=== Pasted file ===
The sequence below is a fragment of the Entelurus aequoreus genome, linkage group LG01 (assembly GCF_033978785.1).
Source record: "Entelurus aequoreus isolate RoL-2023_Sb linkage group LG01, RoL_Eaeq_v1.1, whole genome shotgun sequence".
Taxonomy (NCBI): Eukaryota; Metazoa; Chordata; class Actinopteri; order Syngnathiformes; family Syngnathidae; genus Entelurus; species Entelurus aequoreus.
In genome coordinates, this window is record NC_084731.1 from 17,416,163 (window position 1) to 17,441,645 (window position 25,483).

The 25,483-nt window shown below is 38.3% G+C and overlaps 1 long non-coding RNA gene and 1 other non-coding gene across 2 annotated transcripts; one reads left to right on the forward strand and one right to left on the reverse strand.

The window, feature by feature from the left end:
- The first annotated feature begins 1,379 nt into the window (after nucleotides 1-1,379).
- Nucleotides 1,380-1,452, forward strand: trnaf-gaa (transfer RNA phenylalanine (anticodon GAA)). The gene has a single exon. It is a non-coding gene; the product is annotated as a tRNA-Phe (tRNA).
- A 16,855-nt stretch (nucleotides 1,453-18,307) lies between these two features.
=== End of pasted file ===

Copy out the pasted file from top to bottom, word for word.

The sequence below is a fragment of the Entelurus aequoreus genome, linkage group LG01 (assembly GCF_033978785.1).
Source record: "Entelurus aequoreus isolate RoL-2023_Sb linkage group LG01, RoL_Eaeq_v1.1, whole genome shotgun sequence".
Taxonomy (NCBI): Eukaryota; Metazoa; Chordata; class Actinopteri; order Syngnathiformes; family Syngnathidae; genus Entelurus; species Entelurus aequoreus.
In genome coordinates, this window is record NC_084731.1 from 17,416,163 (window position 1) to 17,441,645 (window position 25,483).

The 25,483-nt window shown below is 38.3% G+C and overlaps 1 long non-coding RNA gene and 1 other non-coding gene across 2 annotated transcripts; one reads left to right on the forward strand and one right to left on the reverse strand.

The window, feature by feature from the left end:
- The first annotated feature begins 1,379 nt into the window (after nucleotides 1-1,379).
- Nucleotides 1,380-1,452, forward strand: trnaf-gaa (transfer RNA phenylalanine (anticodon GAA)). The gene has a single exon. It is a non-coding gene; the product is annotated as a tRNA-Phe (tRNA).
- A 16,855-nt stretch (nucleotides 1,453-18,307) lies between these two features.